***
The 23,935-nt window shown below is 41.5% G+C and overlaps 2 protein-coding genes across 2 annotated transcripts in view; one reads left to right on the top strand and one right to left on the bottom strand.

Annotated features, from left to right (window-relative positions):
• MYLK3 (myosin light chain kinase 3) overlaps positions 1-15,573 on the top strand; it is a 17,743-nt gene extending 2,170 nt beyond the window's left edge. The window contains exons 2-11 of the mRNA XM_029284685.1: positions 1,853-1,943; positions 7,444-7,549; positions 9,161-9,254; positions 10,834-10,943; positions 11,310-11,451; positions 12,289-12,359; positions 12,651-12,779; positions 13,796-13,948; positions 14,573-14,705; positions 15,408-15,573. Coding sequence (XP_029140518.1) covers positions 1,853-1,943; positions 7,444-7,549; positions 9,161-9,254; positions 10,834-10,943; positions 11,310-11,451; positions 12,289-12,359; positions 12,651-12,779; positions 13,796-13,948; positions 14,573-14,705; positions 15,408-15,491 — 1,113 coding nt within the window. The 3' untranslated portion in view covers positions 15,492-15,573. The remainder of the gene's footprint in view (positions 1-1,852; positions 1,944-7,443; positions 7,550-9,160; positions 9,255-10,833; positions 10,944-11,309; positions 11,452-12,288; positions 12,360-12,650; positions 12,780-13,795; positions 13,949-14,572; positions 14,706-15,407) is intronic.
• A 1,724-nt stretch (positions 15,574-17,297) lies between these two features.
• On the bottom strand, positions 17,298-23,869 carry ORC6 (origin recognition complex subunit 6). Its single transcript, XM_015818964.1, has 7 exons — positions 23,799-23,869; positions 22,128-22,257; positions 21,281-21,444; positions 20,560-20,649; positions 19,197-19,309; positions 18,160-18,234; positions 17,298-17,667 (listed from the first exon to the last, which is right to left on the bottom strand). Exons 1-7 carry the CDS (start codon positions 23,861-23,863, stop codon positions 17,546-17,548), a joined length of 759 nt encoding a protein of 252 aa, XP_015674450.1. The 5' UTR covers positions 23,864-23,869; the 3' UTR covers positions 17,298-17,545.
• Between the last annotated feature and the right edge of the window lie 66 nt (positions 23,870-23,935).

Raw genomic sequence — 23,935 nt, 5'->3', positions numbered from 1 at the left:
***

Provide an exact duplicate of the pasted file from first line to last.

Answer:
The 23,935-nt window shown below is 41.5% G+C and overlaps 2 protein-coding genes across 2 annotated transcripts in view; one reads left to right on the top strand and one right to left on the bottom strand.

Annotated features, from left to right (window-relative positions):
• MYLK3 (myosin light chain kinase 3) overlaps positions 1-15,573 on the top strand; it is a 17,743-nt gene extending 2,170 nt beyond the window's left edge. The window contains exons 2-11 of the mRNA XM_029284685.1: positions 1,853-1,943; positions 7,444-7,549; positions 9,161-9,254; positions 10,834-10,943; positions 11,310-11,451; positions 12,289-12,359; positions 12,651-12,779; positions 13,796-13,948; positions 14,573-14,705; positions 15,408-15,573. Coding sequence (XP_029140518.1) covers positions 1,853-1,943; positions 7,444-7,549; positions 9,161-9,254; positions 10,834-10,943; positions 11,310-11,451; positions 12,289-12,359; positions 12,651-12,779; positions 13,796-13,948; positions 14,573-14,705; positions 15,408-15,491 — 1,113 coding nt within the window. The 3' untranslated portion in view covers positions 15,492-15,573. The remainder of the gene's footprint in view (positions 1-1,852; positions 1,944-7,443; positions 7,550-9,160; positions 9,255-10,833; positions 10,944-11,309; positions 11,452-12,288; positions 12,360-12,650; positions 12,780-13,795; positions 13,949-14,572; positions 14,706-15,407) is intronic.
• A 1,724-nt stretch (positions 15,574-17,297) lies between these two features.
• On the bottom strand, positions 17,298-23,869 carry ORC6 (origin recognition complex subunit 6). Its single transcript, XM_015818964.1, has 7 exons — positions 23,799-23,869; positions 22,128-22,257; positions 21,281-21,444; positions 20,560-20,649; positions 19,197-19,309; positions 18,160-18,234; positions 17,298-17,667 (listed from the first exon to the last, which is right to left on the bottom strand). Exons 1-7 carry the CDS (start codon positions 23,861-23,863, stop codon positions 17,546-17,548), a joined length of 759 nt encoding a protein of 252 aa, XP_015674450.1. The 5' UTR covers positions 23,864-23,869; the 3' UTR covers positions 17,298-17,545.
• Between the last annotated feature and the right edge of the window lie 66 nt (positions 23,870-23,935).

Raw genomic sequence — 23,935 nt, 5'->3', positions numbered from 1 at the left: